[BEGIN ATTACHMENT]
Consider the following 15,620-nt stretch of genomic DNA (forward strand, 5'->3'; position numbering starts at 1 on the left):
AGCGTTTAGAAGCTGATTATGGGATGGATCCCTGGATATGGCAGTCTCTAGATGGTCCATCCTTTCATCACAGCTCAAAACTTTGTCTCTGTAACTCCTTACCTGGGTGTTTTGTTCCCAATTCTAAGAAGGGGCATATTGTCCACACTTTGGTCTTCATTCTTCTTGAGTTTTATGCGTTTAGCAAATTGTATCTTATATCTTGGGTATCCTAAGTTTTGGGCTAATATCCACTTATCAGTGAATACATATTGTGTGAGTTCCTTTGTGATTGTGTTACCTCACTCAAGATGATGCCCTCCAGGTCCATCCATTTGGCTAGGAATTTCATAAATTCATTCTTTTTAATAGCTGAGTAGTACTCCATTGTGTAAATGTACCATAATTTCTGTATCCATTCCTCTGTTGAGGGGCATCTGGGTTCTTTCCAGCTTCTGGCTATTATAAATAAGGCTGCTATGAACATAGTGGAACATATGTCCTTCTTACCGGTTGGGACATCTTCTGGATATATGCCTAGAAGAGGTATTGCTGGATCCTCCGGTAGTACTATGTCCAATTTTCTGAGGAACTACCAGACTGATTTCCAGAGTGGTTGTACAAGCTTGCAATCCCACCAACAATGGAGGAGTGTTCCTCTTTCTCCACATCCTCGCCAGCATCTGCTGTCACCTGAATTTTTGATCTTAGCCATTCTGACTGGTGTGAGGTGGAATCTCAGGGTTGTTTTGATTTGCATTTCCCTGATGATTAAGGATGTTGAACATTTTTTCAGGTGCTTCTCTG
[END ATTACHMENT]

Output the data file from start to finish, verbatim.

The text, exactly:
Consider the following 15,620-nt stretch of genomic DNA (forward strand, 5'->3'; position numbering starts at 1 on the left):
AGCGTTTAGAAGCTGATTATGGGATGGATCCCTGGATATGGCAGTCTCTAGATGGTCCATCCTTTCATCACAGCTCAAAACTTTGTCTCTGTAACTCCTTACCTGGGTGTTTTGTTCCCAATTCTAAGAAGGGGCATATTGTCCACACTTTGGTCTTCATTCTTCTTGAGTTTTATGCGTTTAGCAAATTGTATCTTATATCTTGGGTATCCTAAGTTTTGGGCTAATATCCACTTATCAGTGAATACATATTGTGTGAGTTCCTTTGTGATTGTGTTACCTCACTCAAGATGATGCCCTCCAGGTCCATCCATTTGGCTAGGAATTTCATAAATTCATTCTTTTTAATAGCTGAGTAGTACTCCATTGTGTAAATGTACCATAATTTCTGTATCCATTCCTCTGTTGAGGGGCATCTGGGTTCTTTCCAGCTTCTGGCTATTATAAATAAGGCTGCTATGAACATAGTGGAACATATGTCCTTCTTACCGGTTGGGACATCTTCTGGATATATGCCTAGAAGAGGTATTGCTGGATCCTCCGGTAGTACTATGTCCAATTTTCTGAGGAACTACCAGACTGATTTCCAGAGTGGTTGTACAAGCTTGCAATCCCACCAACAATGGAGGAGTGTTCCTCTTTCTCCACATCCTCGCCAGCATCTGCTGTCACCTGAATTTTTGATCTTAGCCATTCTGACTGGTGTGAGGTGGAATCTCAGGGTTGTTTTGATTTGCATTTCCCTGATGATTAAGGATGTTGAACATTTTTTCAGGTGCTTCTCTG